The early career route aims to enable the AHRC to work in partnership with institutions to support the career development of researchers at the start of their careers and to provide them with focused research time and appropriate support and mentoring so that they can broaden their research experience and enhance their research outputs profile. In order to apply to this route, applicants must meet additional eligibility criteria as outlined in the AHRC Funding Guide

Thursday, 23 September 2010

Position paper proposal for the Eighth International Conference on the Book. In 2010, the Conference is to be held at the University of St. Gallen, St. Gallen, Switzerland from 6-8 November 2010
link here:
my paper will have this title
Post-desktop publishing: future books in an era of ubiquitous digitality. The Implications of intelligent and pervasive book forms.
fingers crossed...

The Book Conference will provide a forum for participants in the book publishing industry, librarians, researchers and teachers from around the world to discuss the past, present and future of the book, and with it, other key aspects of the information society, including publishing, libraries, information systems, literacy and education.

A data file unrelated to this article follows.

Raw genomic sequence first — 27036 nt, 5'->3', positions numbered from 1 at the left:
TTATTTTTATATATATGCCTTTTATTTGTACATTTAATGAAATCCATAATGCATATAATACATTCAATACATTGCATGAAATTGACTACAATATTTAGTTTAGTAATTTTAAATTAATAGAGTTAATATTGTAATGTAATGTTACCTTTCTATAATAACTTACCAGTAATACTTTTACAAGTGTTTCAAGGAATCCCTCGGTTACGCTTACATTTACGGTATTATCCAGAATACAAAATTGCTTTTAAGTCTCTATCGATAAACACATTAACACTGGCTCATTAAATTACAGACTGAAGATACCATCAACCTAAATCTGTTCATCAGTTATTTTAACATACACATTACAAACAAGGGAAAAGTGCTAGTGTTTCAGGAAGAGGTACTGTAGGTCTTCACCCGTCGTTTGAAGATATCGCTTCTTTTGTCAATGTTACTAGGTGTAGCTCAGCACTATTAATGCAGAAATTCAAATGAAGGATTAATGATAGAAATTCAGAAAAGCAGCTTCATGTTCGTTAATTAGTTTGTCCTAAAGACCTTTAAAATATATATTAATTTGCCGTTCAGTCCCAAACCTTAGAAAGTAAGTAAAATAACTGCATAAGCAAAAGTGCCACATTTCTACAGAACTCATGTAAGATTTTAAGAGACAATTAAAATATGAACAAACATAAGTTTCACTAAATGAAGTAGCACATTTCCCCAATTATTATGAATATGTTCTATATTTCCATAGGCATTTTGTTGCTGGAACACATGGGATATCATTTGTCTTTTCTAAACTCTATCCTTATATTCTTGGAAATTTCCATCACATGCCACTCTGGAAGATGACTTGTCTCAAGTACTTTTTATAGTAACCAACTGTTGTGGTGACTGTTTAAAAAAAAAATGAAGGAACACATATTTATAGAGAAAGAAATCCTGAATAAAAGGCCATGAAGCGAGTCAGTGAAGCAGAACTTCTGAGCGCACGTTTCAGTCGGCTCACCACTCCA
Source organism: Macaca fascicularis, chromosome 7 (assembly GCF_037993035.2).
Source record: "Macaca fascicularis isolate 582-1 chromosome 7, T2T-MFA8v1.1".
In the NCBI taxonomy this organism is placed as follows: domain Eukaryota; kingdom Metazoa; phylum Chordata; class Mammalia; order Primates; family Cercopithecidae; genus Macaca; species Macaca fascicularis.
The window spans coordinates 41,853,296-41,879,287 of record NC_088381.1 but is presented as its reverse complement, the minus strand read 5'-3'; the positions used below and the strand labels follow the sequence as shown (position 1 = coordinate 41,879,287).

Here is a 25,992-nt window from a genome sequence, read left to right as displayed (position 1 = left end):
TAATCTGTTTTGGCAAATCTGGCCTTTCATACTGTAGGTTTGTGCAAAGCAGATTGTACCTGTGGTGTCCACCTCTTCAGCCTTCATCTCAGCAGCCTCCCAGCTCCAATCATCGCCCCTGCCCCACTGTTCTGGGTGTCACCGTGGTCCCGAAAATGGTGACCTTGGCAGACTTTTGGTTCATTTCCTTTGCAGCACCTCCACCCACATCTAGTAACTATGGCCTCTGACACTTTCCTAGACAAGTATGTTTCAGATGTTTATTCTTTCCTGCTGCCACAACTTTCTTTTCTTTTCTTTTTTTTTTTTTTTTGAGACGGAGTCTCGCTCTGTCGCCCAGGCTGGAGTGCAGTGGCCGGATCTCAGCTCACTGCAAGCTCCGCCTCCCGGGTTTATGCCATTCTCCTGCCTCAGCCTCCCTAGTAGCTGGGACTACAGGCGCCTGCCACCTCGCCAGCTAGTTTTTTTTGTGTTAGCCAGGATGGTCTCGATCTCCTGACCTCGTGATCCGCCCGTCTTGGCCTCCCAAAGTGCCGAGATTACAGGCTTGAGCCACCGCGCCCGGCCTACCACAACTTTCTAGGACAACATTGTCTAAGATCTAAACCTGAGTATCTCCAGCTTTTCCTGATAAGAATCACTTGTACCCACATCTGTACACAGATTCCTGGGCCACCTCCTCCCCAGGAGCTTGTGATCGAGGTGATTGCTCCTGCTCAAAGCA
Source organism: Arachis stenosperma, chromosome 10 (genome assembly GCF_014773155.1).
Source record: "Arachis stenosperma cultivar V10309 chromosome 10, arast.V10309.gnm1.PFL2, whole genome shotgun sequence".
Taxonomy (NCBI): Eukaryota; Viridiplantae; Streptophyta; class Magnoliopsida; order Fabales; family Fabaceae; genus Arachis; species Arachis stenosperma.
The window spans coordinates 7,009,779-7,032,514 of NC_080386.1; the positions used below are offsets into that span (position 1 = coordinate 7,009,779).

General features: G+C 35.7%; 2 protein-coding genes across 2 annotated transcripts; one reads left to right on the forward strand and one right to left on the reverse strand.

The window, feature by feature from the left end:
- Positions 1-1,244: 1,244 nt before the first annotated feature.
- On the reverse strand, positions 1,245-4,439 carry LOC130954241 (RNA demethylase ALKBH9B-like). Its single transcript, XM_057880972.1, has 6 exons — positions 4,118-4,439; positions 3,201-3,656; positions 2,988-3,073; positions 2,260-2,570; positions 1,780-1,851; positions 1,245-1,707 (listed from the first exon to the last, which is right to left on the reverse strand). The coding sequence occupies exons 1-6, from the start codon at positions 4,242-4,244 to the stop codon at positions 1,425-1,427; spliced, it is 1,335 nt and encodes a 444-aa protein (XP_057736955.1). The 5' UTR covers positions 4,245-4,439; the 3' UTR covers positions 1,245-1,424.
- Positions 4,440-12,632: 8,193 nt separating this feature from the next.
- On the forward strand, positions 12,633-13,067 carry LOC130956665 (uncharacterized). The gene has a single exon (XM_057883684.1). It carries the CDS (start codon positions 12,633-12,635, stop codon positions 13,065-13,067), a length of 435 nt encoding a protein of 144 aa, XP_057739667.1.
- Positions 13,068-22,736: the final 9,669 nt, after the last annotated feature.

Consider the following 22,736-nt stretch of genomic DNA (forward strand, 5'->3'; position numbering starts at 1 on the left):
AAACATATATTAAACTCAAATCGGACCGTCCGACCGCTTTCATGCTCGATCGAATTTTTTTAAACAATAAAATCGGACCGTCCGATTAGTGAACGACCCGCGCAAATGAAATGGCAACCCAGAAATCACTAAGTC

in fact it's worth quoting from last years conference as the themes are so relevant, although I'm coming at it from the point of view of writing and reading more than selling, obviously:

Digital technologies are not mere tools applied to stable phenomena. Instead, they are essential factors in the creation of a new space — the digital sphere. Although the digital sphere shares many characteristics with traditional productive and social realms, it also introduces mechanisms and possibilities that make it profoundly distinct.